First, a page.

Story: Webster, William
Page 1 - Biography
Trader, land speculator
This biography was written by Patricia Adams and was first published in the Dictionary of New Zealand BiographyVolume 1, 1990
William Webster was born in 1815 at Portland, Maine, in the United States, and arrived in New Zealand in March 1835. It has been suggested that he absconded from a whaling ship but he may have arrived by way of Sydney, after making contacts among the trans-Tasman business community.
One Sydney merchant who certainly knew Webster in 1835 was Ranulph Dacre. Dacre owned two spar stations on the Coromandel Peninsula, which were managed by Gordon Davies Browne. Webster worked for Browne before setting up his own timber and trading post on Whanganui Island, at the mouth of Coromandel Harbour. Webster and William McLeod bought the island in December 1836 and, when their partnership was dissolved in 1837, divided it between them, Webster taking the northern portion. He chose as his headquarters Herekino Bay, which faced the Waiau, the narrow waterway separating the island from Coromandel Peninsula. He became the Pakeha of Te Horeta, also known as Te Taniwha, of Ngati Whanaunga, and married the chief's daughter. Later Webster was depicted in John Logan Campbell's Poenamo as 'Wepiha, King of the Waiau'.
In the early years Webster proved himself a businessman of ability. He purchased land, imported manufactured goods, tobacco and spirits for local consumption and dispatched timber, potatoes, maize, flax and preserved pork to Australia. He built and operated small ships, acquired a cattle run on Great Mercury Island and a share in a copper mine on Great Barrier Island. He established timber agents and trading posts on several of his properties. His own headquarters at Herekino grew into a small village, attracting the land jobbers who worked the Hauraki Gulf until 1840. At first they got free hospitality, but as their numbers increased Webster was obliged to charge US$6 per week for a berth in his bunk house and meals at his 'table d'hôte'.
Visitors remarked on the hard drinking and disorderliness of the men who worked for Webster. One observer, Dr Samuel McDonald Martin, doubted whether Webster was making a profit. His doubts were probably justified. In late 1840 Webster went to Sydney in order to charter a ship to take him and a cargo of produce to Britain, and thence to America. On the eve of the ship's departure Webster was arrested at the suit of Abercrombie and Company, a Sydney merchant firm who may have advanced the £1,200 with which he had started business. By then he had debts totalling 10 times this amount, and he languished in Sydney's debtors' prison for seven weeks until Dacre put up £12,000 bail for him.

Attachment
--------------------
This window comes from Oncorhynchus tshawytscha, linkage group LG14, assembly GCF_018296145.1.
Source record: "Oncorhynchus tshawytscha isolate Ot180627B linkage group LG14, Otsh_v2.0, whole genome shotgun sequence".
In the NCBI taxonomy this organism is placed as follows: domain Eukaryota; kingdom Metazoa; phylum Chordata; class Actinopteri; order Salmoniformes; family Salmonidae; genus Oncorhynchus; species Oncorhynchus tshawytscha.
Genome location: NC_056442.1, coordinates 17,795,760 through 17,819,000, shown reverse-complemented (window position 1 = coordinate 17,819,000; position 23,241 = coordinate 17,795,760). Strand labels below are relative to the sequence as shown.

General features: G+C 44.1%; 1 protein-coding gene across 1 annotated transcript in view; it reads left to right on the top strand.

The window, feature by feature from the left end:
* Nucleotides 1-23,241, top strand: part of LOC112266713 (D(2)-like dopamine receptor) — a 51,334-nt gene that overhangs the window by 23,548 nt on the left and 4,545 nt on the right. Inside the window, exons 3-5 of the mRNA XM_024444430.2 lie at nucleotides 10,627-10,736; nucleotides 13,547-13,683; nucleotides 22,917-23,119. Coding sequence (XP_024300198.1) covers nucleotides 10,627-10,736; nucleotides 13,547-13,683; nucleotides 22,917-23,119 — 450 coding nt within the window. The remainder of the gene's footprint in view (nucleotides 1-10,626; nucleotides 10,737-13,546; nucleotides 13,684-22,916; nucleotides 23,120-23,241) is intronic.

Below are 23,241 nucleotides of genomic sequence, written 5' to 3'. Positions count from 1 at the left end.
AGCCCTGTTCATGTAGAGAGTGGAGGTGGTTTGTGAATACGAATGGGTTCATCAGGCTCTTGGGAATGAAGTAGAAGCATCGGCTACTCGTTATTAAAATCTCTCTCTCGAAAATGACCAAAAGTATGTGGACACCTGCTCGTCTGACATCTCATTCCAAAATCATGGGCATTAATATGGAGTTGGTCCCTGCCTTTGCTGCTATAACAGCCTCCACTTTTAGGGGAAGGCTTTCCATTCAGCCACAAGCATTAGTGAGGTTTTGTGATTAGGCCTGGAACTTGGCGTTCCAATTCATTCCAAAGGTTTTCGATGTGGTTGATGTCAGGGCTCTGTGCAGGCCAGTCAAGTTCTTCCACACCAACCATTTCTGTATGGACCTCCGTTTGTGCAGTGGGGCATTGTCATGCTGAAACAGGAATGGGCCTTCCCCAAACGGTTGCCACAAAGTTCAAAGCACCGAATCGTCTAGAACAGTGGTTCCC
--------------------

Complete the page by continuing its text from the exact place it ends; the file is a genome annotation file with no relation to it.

Meanwhile, with the advent of British sovereignty in New Zealand, all Europeans were required to submit their land claims for examination. Dismayed at this, Webster wrote to the United States consul in Sydney, pointing out the disadvantages which American residents in New Zealand would suffer under British rule and hinting that American intervention would be welcome. He suggested that Great Barrier Island (which was included among his claims) would be an excellent site for a naval base: 'I will willingly give it up to the American Government for a very small sum', he wrote.
American support was not forthcoming and Webster reluctantly referred his claims to the Land Commission in 1841. Eventually it was recommended that he receive a Crown grant for 2,560 acres, the maximum that could be awarded without the intervention of the governor. The commissioners acknowledged that Webster had made bona fide agreements for considerably more than this and would have been entitled to at least 7,541 acres were the limit not in force.
Governor Robert FitzRoy and his Executive Council reviewed Webster's claims in April 1844, noting in particular that Webster and his two partners stood to lose their copper mine on Great Barrier Island, which was considered to be an asset to the colony. Grants of 5,000 acres to Webster and 12,655 acres to the persons who claimed lands bought from him were recommended. Webster, Peter Abercrombie and Jeremiah Nagle were confirmed in the possession of 24,269 acres on Great Barrier Island, which they promptly subdivided. Of the lands which Webster claimed to have bought, title to 41,924 acres had been issued to him, or to his assigns, by 1 May 1844. Within a few months of receiving the Crown grants Webster had sold all except his Great Barrier property, which was mortgaged.
Information about Webster's final years in New Zealand is scanty. In 1845 he and Dacre were associated with F. S. Peppercorne in a mining venture on Coromandel Peninsula, and there is evidence that Webster took over the management of Dacre's sawmill at Mercury Bay after Browne was declared insane about 1841. Webster left New Zealand in 1847.
In 1858 he began, in the United States, to seek recompense for the injustices which he claimed he had suffered at the hands of the New Zealand government. In England, in 1873, he appealed to the principal secretary of state for the colonies and was advised he had no grounds for further claims. Webster returned to the United States and on 19 June 1897, at Baltimore, Ohio, he died without having received any satisfaction. The struggle was continued by Augusta J. Webster, whom William had married on 30 November 1868, and later by relatives. The matter was referred to an international tribunal which, on 12 December 1925, finally dismissed Webster's claim.